That publishing "bible," Chicago Manual of Style, is now in its 16th edition. As someone who has cleaved to the 15th edition for quite some time, change isn't always so sweet. But language is changing all the time, especially as technology changes and its buzzwords become commonplace.
For now, I'm still using the 15th edition, but I'm hip to important changes in style and besides, I'll own it by year's end, when more publishers are likely to send out notices about it. Regardless, it's good to know what's new and different in the newest incarnation. I've always believed that a smart editor knows when to massage the rules (for instance, no plural word has ever gotten an apostrophe by me--apostrophes are reserved for possessives--though Chicago used to allow one exception). But when I recently told an in-house production editor that Chicago isn't the be all to end all, she replied, totally deadpan, "It isn't?" as if I had 3 bleeding eyeballs.
It isn't (in my opinion), as evidenced by the fact that there are 16 editions of this rulebook. There's a thing called author style, for example. I feel the same way about Webster's Collegiate Dictionary, the spelling bible, but to a lesser extent. We in the industry already know, for instance, that "Web site" will become "web site" or "website" when Webster's 12 is eventually published.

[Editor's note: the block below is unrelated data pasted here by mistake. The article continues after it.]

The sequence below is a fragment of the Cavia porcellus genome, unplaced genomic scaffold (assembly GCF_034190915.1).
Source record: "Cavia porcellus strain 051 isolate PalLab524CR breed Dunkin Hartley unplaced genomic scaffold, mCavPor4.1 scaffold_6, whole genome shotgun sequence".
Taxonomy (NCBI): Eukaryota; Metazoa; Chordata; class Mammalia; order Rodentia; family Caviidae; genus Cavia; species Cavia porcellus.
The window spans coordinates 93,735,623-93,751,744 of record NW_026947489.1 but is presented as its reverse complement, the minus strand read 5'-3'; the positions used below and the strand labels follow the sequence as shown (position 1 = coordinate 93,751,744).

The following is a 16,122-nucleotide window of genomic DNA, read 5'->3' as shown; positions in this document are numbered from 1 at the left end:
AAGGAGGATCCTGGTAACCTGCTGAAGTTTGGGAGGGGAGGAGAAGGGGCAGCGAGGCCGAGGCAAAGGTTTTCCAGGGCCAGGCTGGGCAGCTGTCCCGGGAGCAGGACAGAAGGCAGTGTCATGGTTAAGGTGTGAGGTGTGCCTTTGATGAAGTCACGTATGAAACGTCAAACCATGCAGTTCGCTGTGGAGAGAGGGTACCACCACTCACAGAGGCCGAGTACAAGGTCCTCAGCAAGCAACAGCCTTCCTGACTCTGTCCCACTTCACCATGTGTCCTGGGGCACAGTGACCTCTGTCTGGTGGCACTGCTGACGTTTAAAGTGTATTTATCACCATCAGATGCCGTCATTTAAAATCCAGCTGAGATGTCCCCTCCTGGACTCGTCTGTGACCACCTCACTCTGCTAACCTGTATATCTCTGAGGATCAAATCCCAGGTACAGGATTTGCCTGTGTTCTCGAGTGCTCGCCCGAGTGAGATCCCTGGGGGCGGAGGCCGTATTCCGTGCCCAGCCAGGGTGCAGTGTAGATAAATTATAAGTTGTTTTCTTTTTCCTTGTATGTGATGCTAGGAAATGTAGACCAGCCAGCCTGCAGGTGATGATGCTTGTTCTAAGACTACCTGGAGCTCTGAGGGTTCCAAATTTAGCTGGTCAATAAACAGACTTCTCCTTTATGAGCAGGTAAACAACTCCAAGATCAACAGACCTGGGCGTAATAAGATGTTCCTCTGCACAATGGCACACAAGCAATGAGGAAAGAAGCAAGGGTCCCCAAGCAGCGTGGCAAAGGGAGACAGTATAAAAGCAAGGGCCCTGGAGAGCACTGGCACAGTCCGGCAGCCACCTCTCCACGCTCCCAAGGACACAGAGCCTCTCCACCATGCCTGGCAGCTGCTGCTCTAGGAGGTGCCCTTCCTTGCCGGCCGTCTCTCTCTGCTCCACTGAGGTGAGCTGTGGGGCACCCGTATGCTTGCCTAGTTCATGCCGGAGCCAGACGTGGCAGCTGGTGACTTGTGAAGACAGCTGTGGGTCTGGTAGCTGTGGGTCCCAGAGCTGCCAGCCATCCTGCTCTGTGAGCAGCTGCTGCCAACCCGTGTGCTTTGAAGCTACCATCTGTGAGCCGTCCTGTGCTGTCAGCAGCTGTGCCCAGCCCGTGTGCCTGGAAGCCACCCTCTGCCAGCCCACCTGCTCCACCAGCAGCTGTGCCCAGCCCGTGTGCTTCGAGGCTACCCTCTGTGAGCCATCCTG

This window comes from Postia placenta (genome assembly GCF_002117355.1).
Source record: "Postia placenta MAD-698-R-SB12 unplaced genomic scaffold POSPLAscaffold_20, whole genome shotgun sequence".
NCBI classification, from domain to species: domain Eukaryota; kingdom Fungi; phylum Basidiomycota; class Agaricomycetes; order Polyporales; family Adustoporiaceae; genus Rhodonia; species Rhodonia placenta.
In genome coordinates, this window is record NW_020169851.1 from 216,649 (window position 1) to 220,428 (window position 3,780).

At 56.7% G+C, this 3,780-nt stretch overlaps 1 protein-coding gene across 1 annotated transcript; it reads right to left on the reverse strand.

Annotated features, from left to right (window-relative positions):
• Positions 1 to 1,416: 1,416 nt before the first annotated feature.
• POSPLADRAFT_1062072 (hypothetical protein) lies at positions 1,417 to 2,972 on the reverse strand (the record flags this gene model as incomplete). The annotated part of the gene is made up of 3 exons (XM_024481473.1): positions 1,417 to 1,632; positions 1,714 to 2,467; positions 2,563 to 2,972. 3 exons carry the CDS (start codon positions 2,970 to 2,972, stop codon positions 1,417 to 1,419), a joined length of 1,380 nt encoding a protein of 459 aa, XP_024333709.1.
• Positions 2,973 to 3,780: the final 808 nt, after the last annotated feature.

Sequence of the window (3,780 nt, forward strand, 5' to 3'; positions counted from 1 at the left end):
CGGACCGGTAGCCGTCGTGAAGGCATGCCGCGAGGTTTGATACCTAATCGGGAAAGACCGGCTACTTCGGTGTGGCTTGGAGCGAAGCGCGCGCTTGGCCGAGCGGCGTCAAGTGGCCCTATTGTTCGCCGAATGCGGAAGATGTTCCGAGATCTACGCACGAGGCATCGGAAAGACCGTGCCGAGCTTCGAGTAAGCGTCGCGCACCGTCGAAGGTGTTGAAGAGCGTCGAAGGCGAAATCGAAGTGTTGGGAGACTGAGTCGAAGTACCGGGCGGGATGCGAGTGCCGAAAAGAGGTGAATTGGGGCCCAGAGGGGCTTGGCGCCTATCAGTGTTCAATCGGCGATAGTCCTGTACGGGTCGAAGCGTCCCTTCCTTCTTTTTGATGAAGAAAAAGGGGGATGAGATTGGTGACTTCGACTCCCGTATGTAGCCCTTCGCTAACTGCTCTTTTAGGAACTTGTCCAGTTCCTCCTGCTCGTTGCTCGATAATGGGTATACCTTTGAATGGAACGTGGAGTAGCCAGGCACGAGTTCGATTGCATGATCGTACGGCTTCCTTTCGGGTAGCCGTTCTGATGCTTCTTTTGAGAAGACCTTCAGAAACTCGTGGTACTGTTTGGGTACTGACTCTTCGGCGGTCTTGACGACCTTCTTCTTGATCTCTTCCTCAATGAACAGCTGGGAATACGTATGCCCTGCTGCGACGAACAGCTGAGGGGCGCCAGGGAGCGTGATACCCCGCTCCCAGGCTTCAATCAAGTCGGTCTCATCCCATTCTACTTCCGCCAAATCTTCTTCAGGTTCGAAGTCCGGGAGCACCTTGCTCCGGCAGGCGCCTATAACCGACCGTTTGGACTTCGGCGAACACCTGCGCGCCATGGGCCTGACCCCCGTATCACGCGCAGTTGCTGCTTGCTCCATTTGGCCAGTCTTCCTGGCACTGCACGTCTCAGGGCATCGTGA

Still, I use Chicago rigorously, especially on those rare occasions when I need to defend an edit--whether it goes for or against the manual. It's still the most useful resource book editors have. And if you work in the biz or must have a copy for whatever reason, you can snag one for a lot less than the list price of $65 (for now!) at Amazon ($39.47) and Barnes & Noble ($46.80), with free shipping. You can also subscribe to Chicago's online service.